What Would Happen If We Just Gave People Money? — Discover

Would a basic level of income change the world for the better? At FiveThirtyEight, Andrew Flowers writes on how guaranteed income is gaining traction.

via What Would Happen If We Just Gave People Money? — Discover

A Unique Trust Placed in Chance and Eternity: Philosopher Alain Badiou on How We Fall and Stay in Love | Brain Pickings

Source: A Unique Trust Placed in Chance and Eternity: Philosopher Alain Badiou on How We Fall and Stay in Love | Brain Pickings

Mois de la Photo Montreal – Biennale 2015: The Post-Photographic Condition | LensCulture

The Post-Photographic Condition | LensCulture

word pond

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Mathieu A., 2005. From the series, “Autoportraits robots.” Courtesy of the artist and galerie UNIVER / Colette Colla, Paris. © Leandro Berra

“Post-photography is not a style or a historical movement but a rerouting of visual culture

Source: Mois de la Photo Montreal – Biennale 2015: The Post-Photographic Condition | LensCulture

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So, if I let it write itself …

pasted poster (05 December 2012)

pasted poster (05 December 2012)

So, if I let it write itself,
will it resort to its old habitual riffs and licks,
or will it dare shapes and intervals unplanned,
allowing the fingers to lurch and spasm
in grotesque gestures, crunching dissonant chords …

Where does the question-mark belong in all of this?

So, having let it lie, incomplete,
month after month – not even remembering
having started something – does this count,
do these syllables amount to anything worthwhile,
or is there sense in setting fire to it,
or simply letting it die?

(20 April 2013 – 27 July 2014)

The very bearable lightness of being

skateboard wallpaper - royal

skateboard wallpaper – royal

A day or two ago, I saw something I’d never expected to see: a young man riding a skateboard … using his crutches to propel himself along. And it instantly put me back in touch with something I’d scribbled down the day before, whilst reading a novel called Ru:

“He had stopped time by continuing to enjoy himself, to live until the end in the lightness of a young man.” (Kim Thúy)

I am not a young man … and thus no longer immortal. Whenever the pain from the osteoarthritis gets bad, I have a mantra: “My feet kiss the earth.” It helps.

But I’ve taught myself something that helps even more: whenever I find myself bracing my knees and hobbling along stiff-legged, I have learned to relax my joints and saunter instead. I’m not saying every step is pain-free, but it sure feels better. And I whisper my mantra. And I smile.

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NOTES:

Thúy, Kim. 2009 [Copyright © 2009 Éditions Libre Expression]. English translation Copyright © 2012 Sheila Fischman. Ru. New York: Bloomsbury.

The skateboard wallpaper image comes from: http://www.wallpaper4me.com/wallpaper/Royal/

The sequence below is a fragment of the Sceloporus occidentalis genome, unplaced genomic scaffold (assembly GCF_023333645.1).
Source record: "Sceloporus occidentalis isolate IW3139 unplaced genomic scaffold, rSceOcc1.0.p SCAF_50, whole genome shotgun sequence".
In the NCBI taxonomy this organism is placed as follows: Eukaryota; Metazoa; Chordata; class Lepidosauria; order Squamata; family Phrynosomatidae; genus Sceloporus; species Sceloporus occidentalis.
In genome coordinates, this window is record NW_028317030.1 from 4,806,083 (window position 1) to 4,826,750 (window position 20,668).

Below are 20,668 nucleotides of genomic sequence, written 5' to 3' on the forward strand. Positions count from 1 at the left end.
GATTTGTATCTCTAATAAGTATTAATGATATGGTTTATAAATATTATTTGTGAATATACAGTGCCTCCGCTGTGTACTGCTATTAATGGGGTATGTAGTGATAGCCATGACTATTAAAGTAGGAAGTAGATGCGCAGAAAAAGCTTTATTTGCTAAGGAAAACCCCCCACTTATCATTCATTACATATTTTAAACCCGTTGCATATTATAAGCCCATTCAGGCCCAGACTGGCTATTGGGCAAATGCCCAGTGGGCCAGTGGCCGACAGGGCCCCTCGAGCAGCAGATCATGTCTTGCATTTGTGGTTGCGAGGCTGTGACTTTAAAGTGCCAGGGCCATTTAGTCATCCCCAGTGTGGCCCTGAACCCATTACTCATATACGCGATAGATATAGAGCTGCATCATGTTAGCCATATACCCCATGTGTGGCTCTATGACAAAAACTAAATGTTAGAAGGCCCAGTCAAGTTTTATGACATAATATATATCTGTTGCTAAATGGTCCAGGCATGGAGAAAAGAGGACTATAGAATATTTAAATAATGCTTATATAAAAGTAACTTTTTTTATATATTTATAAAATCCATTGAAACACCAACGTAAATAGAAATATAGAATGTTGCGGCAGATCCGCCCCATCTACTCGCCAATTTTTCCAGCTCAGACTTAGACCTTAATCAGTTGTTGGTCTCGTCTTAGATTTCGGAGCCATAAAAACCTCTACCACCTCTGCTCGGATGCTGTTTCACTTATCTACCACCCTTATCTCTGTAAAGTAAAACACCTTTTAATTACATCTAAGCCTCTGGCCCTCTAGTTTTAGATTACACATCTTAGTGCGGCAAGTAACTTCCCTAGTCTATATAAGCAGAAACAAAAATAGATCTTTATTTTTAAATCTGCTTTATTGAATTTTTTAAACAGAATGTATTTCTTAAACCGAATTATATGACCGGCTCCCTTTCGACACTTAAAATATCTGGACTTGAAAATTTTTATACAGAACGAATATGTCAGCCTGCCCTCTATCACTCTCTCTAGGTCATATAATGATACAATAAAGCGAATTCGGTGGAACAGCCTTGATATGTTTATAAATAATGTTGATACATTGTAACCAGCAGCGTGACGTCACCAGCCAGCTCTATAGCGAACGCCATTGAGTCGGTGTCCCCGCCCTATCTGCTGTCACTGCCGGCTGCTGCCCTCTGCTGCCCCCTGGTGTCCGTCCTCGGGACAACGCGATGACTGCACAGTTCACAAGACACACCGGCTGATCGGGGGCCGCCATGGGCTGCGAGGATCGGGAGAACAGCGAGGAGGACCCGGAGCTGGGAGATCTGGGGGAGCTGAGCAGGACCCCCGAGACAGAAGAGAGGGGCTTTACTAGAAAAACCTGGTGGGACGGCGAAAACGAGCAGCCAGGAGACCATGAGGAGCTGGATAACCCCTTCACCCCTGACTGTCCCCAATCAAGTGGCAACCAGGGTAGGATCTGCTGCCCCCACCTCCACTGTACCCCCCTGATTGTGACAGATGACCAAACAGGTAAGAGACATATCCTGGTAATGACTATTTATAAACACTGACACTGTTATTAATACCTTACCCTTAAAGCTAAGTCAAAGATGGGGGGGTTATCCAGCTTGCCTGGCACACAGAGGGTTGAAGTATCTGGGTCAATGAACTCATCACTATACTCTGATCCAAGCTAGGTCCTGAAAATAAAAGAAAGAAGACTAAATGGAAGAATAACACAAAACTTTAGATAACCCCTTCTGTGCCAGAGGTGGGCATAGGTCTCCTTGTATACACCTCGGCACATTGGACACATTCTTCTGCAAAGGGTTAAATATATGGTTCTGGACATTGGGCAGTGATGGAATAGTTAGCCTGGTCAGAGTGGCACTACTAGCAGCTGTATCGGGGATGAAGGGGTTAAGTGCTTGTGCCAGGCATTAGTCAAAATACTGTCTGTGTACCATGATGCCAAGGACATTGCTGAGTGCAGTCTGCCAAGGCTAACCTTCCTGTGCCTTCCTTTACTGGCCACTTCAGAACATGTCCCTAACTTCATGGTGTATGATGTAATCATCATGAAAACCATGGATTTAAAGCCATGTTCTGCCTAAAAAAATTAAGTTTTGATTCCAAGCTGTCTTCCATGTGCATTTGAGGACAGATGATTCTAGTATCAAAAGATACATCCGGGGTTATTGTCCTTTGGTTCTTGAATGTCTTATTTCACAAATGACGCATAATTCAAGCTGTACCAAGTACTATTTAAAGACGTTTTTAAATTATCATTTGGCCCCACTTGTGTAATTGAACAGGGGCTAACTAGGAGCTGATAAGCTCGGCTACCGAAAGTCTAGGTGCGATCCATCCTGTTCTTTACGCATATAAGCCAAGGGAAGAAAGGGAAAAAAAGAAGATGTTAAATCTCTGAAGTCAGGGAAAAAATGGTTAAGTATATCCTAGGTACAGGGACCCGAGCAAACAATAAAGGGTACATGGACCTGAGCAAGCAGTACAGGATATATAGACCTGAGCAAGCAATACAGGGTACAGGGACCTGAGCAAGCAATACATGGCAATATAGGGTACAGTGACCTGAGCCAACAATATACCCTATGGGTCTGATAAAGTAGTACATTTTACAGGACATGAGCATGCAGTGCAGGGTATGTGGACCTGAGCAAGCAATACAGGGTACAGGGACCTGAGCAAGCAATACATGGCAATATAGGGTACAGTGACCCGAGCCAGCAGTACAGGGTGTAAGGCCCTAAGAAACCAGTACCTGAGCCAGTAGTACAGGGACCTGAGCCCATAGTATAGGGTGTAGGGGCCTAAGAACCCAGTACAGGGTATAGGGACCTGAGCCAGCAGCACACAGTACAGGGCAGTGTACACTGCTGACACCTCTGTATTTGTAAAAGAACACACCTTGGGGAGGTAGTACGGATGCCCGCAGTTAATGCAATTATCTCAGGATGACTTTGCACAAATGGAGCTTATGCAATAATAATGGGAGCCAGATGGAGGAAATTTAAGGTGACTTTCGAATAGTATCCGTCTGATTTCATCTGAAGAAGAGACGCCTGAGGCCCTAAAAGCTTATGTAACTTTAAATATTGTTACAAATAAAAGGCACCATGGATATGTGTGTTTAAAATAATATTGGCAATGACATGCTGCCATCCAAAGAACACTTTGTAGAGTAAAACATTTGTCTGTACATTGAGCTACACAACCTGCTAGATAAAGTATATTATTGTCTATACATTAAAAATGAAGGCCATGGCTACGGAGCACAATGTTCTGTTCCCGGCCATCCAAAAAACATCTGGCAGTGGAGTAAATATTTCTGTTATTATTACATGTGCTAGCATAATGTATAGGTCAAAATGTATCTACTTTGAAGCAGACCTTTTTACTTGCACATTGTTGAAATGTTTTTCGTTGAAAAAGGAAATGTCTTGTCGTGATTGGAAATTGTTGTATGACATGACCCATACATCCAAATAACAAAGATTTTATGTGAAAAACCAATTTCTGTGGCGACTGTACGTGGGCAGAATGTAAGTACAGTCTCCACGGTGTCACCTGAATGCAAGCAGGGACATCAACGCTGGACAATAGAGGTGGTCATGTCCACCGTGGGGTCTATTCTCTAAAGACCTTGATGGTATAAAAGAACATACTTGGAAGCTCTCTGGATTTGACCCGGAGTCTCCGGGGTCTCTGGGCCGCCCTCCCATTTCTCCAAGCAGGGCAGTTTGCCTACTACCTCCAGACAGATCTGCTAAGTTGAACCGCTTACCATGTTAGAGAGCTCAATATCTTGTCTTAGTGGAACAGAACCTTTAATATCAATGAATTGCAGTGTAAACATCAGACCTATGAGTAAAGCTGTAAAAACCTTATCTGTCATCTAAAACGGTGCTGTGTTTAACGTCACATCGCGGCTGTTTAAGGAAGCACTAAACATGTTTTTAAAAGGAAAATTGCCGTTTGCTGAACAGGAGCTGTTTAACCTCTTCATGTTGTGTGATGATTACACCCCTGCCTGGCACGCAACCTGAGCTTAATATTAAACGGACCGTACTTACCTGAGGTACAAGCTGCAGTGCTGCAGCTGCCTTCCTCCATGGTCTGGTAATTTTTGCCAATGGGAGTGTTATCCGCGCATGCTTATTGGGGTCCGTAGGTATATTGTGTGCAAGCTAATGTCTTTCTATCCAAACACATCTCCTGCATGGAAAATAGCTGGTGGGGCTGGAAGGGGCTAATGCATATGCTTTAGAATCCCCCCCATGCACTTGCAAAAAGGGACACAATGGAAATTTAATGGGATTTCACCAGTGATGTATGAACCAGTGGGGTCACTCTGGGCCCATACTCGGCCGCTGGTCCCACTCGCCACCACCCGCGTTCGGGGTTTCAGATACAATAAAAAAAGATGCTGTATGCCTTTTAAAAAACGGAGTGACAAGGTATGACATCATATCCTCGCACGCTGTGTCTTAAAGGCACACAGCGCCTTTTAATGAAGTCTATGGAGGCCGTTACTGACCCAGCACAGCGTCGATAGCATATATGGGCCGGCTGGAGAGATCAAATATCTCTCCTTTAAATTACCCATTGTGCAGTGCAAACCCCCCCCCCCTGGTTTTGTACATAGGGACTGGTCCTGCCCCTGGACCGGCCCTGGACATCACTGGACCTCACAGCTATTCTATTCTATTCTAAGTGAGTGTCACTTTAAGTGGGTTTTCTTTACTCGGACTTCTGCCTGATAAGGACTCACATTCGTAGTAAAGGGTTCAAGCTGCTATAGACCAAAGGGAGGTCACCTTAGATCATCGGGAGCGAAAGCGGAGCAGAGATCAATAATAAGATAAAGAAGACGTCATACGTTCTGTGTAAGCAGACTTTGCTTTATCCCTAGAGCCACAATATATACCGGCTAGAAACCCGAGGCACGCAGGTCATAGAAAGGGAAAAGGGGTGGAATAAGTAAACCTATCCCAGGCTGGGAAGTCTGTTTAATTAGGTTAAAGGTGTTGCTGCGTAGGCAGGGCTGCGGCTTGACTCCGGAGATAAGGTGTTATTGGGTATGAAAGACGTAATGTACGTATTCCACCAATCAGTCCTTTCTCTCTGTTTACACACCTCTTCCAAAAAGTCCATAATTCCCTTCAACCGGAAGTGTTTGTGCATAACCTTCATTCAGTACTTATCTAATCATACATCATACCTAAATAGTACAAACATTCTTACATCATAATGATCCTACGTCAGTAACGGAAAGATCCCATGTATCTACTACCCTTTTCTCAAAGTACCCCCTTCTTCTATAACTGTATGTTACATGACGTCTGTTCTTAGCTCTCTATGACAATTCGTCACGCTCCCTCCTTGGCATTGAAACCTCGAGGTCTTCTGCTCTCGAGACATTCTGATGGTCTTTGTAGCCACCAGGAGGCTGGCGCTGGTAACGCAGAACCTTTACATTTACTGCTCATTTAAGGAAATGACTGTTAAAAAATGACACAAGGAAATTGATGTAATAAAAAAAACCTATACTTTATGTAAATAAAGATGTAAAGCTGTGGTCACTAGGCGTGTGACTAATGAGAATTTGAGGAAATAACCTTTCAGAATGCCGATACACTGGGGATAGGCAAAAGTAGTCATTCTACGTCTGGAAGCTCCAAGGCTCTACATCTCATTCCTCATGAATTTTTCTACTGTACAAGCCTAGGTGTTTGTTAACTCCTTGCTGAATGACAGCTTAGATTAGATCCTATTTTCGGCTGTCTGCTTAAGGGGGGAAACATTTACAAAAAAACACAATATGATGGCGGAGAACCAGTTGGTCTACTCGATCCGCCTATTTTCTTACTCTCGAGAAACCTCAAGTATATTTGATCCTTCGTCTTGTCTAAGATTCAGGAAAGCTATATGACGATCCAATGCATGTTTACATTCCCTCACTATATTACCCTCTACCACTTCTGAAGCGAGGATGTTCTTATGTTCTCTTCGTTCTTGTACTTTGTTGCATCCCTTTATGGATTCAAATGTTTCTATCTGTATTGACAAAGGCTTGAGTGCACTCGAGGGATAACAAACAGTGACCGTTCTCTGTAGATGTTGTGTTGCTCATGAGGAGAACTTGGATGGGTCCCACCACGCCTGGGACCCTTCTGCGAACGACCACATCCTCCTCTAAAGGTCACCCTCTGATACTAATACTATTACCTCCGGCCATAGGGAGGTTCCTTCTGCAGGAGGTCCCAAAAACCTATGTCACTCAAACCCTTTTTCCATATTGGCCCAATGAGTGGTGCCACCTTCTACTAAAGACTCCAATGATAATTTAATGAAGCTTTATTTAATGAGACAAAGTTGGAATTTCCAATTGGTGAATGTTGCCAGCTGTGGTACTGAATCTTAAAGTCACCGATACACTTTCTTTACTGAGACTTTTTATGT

My title is a parody of The Unbearable Lightness of Being, a 1984 postmodern novel by Milan Kundera. The story takes place mainly in Prague in the late 1960s and 1970s. It explores the artistic and intellectual life of Czech society during the Communist period, from the Prague Spring to the Soviet Union’s August 1968 invasion and its aftermath.” (adapted from the Wikipedia article)

A nice knock-down argument for you

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There’s no trickery
here – no obfuscation.
(You might not get that.)

I’m doing just what
we all do: all our own words
have private meanings;

there’s no language
we can share – speech divides us
inevitably. .

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‘I don’t know what you mean by “glory”,’ Alice said.

Humpty Dumpty smiled contemptuously. ‘Of course you don’t – till I tell you. I meant “there’s a nice knock-down argument for you!”‘

‘But “glory” doesn’t mean “a nice knock-down argument”,’ Alice objected.

‘When I use a word,’ Humpty Dumpty said, in rather a scornful tone, ‘it means just what I choose it to mean – neither more nor less.’

(Through the Looking Glass, by Lewis Carroll)

Picking up after the kids

One of the remarkable faces on cans produced by street artist, My Dog Sighs

One of the remarkable faces on cans produced by street artist, My Dog Sighs

An almost-empty RDT can in my front garden this morning … and yet another on the seat in the nearby bus-stop. Yes, I picked them both up. I like to keep my garden looking nice. And no, I’m not complaining. Parents expect to pick up after children.

Okay, so they’re not children any more … they’re old enough to buy booze, aren’t they? And to drink it on the street. So they’re not children.

And by the way, not all of them throw their bottles and cans into gardens. I’ve seen young people place their empties down very carefully in shop doorways, or along the side of the liquor store where they purchased them.

The kids like cans like these – or rather, their contents. They’re very popular. Part of the culture. Very profitable, too, I’d guess.